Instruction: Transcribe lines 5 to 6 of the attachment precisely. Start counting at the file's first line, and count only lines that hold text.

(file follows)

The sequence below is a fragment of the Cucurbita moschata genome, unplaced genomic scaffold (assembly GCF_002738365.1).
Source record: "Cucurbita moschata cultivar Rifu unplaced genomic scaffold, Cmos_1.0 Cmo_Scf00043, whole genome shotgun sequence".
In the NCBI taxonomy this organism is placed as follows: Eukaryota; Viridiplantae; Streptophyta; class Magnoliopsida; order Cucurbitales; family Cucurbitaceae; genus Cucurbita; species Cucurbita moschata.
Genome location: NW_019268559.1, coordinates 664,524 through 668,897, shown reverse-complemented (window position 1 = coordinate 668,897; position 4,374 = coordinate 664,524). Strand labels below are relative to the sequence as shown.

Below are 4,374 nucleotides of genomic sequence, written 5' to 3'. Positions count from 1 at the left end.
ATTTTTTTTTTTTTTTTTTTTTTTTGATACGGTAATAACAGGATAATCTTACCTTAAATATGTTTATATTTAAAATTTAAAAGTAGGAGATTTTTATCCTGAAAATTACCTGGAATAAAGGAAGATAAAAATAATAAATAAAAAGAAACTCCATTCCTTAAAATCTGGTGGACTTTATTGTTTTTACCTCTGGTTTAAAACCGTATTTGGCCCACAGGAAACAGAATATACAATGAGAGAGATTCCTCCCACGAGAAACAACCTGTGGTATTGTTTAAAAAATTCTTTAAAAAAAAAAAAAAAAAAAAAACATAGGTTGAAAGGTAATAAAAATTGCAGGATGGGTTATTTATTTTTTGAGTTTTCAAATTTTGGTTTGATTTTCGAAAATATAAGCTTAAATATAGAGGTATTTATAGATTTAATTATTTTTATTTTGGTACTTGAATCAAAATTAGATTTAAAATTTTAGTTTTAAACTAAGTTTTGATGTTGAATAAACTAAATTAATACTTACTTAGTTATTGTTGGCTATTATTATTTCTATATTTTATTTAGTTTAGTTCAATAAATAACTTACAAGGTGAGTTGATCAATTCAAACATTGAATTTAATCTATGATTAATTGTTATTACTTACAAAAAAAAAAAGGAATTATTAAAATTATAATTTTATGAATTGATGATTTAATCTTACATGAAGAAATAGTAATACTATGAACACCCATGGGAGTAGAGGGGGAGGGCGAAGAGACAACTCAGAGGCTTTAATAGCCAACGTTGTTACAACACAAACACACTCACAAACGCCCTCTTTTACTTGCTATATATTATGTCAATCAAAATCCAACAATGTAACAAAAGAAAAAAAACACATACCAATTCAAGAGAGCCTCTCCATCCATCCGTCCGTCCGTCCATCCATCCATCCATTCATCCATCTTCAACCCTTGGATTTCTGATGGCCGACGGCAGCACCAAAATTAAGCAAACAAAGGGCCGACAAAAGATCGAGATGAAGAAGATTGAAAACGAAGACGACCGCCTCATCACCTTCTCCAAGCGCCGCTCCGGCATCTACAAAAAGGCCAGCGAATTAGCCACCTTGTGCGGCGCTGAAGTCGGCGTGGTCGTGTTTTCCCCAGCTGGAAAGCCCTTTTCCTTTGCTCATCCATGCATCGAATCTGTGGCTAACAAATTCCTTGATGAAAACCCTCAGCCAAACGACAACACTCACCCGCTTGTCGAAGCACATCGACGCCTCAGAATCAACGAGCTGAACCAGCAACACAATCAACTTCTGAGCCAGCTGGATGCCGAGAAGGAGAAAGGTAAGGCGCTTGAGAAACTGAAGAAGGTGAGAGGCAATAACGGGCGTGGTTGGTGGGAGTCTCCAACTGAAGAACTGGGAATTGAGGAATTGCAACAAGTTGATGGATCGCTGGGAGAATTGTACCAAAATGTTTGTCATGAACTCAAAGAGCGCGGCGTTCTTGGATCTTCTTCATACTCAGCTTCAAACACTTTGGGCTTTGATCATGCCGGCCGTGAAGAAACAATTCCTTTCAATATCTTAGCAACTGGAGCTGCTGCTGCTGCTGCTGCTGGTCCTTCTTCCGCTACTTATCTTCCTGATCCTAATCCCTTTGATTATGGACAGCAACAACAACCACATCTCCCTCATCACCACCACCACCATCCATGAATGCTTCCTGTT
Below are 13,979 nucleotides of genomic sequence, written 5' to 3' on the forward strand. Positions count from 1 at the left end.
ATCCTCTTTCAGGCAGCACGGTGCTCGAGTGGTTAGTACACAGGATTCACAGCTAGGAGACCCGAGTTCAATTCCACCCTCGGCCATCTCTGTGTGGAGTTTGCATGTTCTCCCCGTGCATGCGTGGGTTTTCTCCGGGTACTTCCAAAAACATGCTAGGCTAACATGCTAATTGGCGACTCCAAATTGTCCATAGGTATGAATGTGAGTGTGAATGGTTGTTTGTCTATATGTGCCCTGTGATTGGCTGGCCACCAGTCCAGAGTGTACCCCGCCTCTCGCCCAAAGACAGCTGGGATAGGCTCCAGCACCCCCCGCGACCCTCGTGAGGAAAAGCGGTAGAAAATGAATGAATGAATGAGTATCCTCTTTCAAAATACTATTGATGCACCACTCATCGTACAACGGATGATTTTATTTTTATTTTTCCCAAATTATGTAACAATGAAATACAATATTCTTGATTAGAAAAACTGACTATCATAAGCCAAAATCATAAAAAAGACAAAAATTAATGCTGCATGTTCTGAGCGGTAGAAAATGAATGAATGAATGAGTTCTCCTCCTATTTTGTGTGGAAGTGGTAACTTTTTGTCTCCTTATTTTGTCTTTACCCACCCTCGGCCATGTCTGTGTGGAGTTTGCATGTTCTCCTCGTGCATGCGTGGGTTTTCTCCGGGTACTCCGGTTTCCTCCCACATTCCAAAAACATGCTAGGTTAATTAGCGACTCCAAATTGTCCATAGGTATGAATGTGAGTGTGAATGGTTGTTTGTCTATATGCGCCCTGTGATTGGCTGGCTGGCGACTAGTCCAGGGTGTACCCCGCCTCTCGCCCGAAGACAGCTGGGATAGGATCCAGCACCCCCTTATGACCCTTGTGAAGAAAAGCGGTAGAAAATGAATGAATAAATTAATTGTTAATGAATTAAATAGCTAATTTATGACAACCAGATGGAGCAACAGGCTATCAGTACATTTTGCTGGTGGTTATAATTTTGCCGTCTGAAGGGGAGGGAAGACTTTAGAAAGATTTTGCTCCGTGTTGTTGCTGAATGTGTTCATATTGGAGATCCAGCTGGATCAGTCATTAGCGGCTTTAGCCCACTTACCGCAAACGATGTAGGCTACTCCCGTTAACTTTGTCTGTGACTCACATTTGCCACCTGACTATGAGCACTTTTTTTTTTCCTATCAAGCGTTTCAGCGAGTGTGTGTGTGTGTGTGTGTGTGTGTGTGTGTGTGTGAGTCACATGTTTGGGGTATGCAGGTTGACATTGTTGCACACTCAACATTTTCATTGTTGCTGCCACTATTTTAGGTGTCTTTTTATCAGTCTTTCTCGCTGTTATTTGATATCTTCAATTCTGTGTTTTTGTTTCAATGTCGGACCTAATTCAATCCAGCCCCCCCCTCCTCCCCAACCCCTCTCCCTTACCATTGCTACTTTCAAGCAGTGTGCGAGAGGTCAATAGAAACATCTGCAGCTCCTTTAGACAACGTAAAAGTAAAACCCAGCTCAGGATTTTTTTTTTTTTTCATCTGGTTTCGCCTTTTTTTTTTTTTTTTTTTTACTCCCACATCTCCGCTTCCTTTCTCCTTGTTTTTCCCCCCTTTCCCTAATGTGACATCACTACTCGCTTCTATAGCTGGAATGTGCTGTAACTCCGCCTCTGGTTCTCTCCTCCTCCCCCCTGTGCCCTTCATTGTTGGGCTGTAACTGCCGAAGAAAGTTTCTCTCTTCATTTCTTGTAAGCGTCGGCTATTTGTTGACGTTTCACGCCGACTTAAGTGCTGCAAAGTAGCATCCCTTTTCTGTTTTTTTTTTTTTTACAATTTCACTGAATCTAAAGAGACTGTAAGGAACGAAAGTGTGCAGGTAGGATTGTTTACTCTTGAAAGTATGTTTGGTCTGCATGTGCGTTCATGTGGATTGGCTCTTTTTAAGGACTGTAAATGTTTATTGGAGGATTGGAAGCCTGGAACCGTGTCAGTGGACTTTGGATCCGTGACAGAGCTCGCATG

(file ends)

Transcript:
Below are 4,374 nucleotides of genomic sequence, written 5' to 3'. Positions count from 1 at the left end.
ATTTTTTTTTTTTTTTTTTTTTTTTGATACGGTAATAACAGGATAATCTTACCTTAAATATGTTTATATTTAAAATTTAAAAGTAGGAGATTTTTATCCTGAAAATTACCTGGAATAAAGGAAGATAAAAATAATAAATAAAAAGAAACTCCATTCCTTAAAATCTGGTGGACTTTATTGTTTTTACCTCTGGTTTAAAACCGTATTTGGCCCACAGGAAACAGAATATACAATGAGAGAGATTCCTCCCACGAGAAACAACCTGTGGTATTGTTTAAAAAATTCTTTAAAAAAAAAAAAAAAAAAAAAACATAGGTTGAAAGGTAATAAAAATTGCAGGATGGGTTATTTATTTTTTGAGTTTTCAAATTTTGGTTTGATTTTCGAAAATATAAGCTTAAATATAGAGGTATTTATAGATTTAATTATTTTTATTTTGGTACTTGAATCAAAATTAGATTTAAAATTTTAGTTTTAAACTAAGTTTTGATGTTGAATAAACTAAATTAATACTTACTTAGTTATTGTTGGCTATTATTATTTCTATATTTTATTTAGTTTAGTTCAATAAATAACTTACAAGGTGAGTTGATCAATTCAAACATTGAATTTAATCTATGATTAATTGTTATTACTTACAAAAAAAAAAAGGAATTATTAAAATTATAATTTTATGAATTGATGATTTAATCTTACATGAAGAAATAGTAATACTATGAACACCCATGGGAGTAGAGGGGGAGGGCGAAGAGACAACTCAGAGGCTTTAATAGCCAACGTTGTTACAACACAAACACACTCACAAACGCCCTCTTTTACTTGCTATATATTATGTCAATCAAAATCCAACAATGTAACAAAAGAAAAAAAACACATACCAATTCAAGAGAGCCTCTCCATCCATCCGTCCGTCCGTCCATCCATCCATCCATTCATCCATCTTCAACCCTTGGATTTCTGATGGCCGACGGCAGCACCAAAATTAAGCAAACAAAGGGCCGACAAAAGATCGAGATGAAGAAGATTGAAAACGAAGACGACCGCCTCATCACCTTCTCCAAGCGCCGCTCCGGCATCTACAAAAAGGCCAGCGAATTAGCCACCTTGTGCGGCGCTGAAGTCGGCGTGGTCGTGTTTTCCCCAGCTGGAAAGCCCTTTTCCTTTGCTCATCCATGCATCGAATCTGTGGCTAACAAATTCCTTGATGAAAACCCTCAGCCAAACGACAACACTCACCCGCTTGTCGAAGCACATCGACGCCTCAGAATCAACGAGCTGAACCAGCAACACAATCAACTTCTGAGCCAGCTGGATGCCGAGAAGGAGAAAGGTAAGGCGCTTGAGAAACTGAAGAAGGTGAGAGGCAATAACGGGCGTGGTTGGTGGGAGTCTCCAACTGAAGAACTGGGAATTGAGGAATTGCAACAAGTTGATGGATCGCTGGGAGAATTGTACCAAAATGTTTGTCATGAACTCAAAGAGCGCGGCGTTCTTGGATCTTCTTCATACTCAGCTTCAAACACTTTGGGCTTTGATCATGCCGGCCGTGAAGAAACAATTCCTTTCAATATCTTAGCAACTGGAGCTGCTGCTGCTGCTGCTGCTGGTCCTTCTTCCGCTACTTATCTTCCTGATCCTAATCCCTTTGATTATGGACAGCAACAACAACCACATCTCCCTCATCACCACCACCACCATCCATGAATGCTTCCTGTT